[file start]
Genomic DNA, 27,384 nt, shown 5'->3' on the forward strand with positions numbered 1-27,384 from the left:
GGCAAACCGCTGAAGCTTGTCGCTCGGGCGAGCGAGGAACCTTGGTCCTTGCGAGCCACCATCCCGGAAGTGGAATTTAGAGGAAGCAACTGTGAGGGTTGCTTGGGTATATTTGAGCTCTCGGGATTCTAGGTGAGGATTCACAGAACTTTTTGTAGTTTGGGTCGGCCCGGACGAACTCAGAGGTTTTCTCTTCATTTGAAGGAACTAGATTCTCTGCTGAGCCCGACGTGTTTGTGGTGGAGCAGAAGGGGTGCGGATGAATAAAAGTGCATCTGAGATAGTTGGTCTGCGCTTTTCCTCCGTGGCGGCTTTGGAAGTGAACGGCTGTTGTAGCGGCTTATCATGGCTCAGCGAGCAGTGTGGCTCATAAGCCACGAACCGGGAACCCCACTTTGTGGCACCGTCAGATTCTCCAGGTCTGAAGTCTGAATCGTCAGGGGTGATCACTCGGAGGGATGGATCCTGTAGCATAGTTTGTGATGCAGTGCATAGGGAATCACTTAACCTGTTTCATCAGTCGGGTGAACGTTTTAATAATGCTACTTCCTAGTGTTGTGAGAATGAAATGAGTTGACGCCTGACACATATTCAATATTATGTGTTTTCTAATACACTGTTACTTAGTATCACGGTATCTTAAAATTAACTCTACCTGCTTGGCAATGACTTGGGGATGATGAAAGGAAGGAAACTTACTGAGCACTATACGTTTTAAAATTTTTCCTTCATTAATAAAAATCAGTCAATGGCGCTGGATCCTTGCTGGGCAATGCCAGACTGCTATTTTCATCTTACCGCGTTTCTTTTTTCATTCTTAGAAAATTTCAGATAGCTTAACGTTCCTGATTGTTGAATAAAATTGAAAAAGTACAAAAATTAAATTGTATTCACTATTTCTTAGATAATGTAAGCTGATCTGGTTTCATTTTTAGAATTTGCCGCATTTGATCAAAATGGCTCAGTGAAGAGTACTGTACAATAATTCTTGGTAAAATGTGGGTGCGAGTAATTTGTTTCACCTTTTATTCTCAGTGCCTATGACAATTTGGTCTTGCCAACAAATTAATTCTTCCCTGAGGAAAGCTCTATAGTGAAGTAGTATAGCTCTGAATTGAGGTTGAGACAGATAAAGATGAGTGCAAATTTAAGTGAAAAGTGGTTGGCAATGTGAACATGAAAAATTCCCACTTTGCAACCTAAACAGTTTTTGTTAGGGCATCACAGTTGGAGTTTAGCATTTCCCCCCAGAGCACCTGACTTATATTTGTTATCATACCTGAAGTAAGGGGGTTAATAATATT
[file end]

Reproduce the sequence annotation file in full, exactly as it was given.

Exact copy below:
Genomic DNA, 27,384 nt, shown 5'->3' on the forward strand with positions numbered 1-27,384 from the left:
GGCAAACCGCTGAAGCTTGTCGCTCGGGCGAGCGAGGAACCTTGGTCCTTGCGAGCCACCATCCCGGAAGTGGAATTTAGAGGAAGCAACTGTGAGGGTTGCTTGGGTATATTTGAGCTCTCGGGATTCTAGGTGAGGATTCACAGAACTTTTTGTAGTTTGGGTCGGCCCGGACGAACTCAGAGGTTTTCTCTTCATTTGAAGGAACTAGATTCTCTGCTGAGCCCGACGTGTTTGTGGTGGAGCAGAAGGGGTGCGGATGAATAAAAGTGCATCTGAGATAGTTGGTCTGCGCTTTTCCTCCGTGGCGGCTTTGGAAGTGAACGGCTGTTGTAGCGGCTTATCATGGCTCAGCGAGCAGTGTGGCTCATAAGCCACGAACCGGGAACCCCACTTTGTGGCACCGTCAGATTCTCCAGGTCTGAAGTCTGAATCGTCAGGGGTGATCACTCGGAGGGATGGATCCTGTAGCATAGTTTGTGATGCAGTGCATAGGGAATCACTTAACCTGTTTCATCAGTCGGGTGAACGTTTTAATAATGCTACTTCCTAGTGTTGTGAGAATGAAATGAGTTGACGCCTGACACATATTCAATATTATGTGTTTTCTAATACACTGTTACTTAGTATCACGGTATCTTAAAATTAACTCTACCTGCTTGGCAATGACTTGGGGATGATGAAAGGAAGGAAACTTACTGAGCACTATACGTTTTAAAATTTTTCCTTCATTAATAAAAATCAGTCAATGGCGCTGGATCCTTGCTGGGCAATGCCAGACTGCTATTTTCATCTTACCGCGTTTCTTTTTTCATTCTTAGAAAATTTCAGATAGCTTAACGTTCCTGATTGTTGAATAAAATTGAAAAAGTACAAAAATTAAATTGTATTCACTATTTCTTAGATAATGTAAGCTGATCTGGTTTCATTTTTAGAATTTGCCGCATTTGATCAAAATGGCTCAGTGAAGAGTACTGTACAATAATTCTTGGTAAAATGTGGGTGCGAGTAATTTGTTTCACCTTTTATTCTCAGTGCCTATGACAATTTGGTCTTGCCAACAAATTAATTCTTCCCTGAGGAAAGCTCTATAGTGAAGTAGTATAGCTCTGAATTGAGGTTGAGACAGATAAAGATGAGTGCAAATTTAAGTGAAAAGTGGTTGGCAATGTGAACATGAAAAATTCCCACTTTGCAACCTAAACAGTTTTTGTTAGGGCATCACAGTTGGAGTTTAGCATTTCCCCCCAGAGCACCTGACTTATATTTGTTATCATACCTGAAGTAAGGGGGTTAATAATATT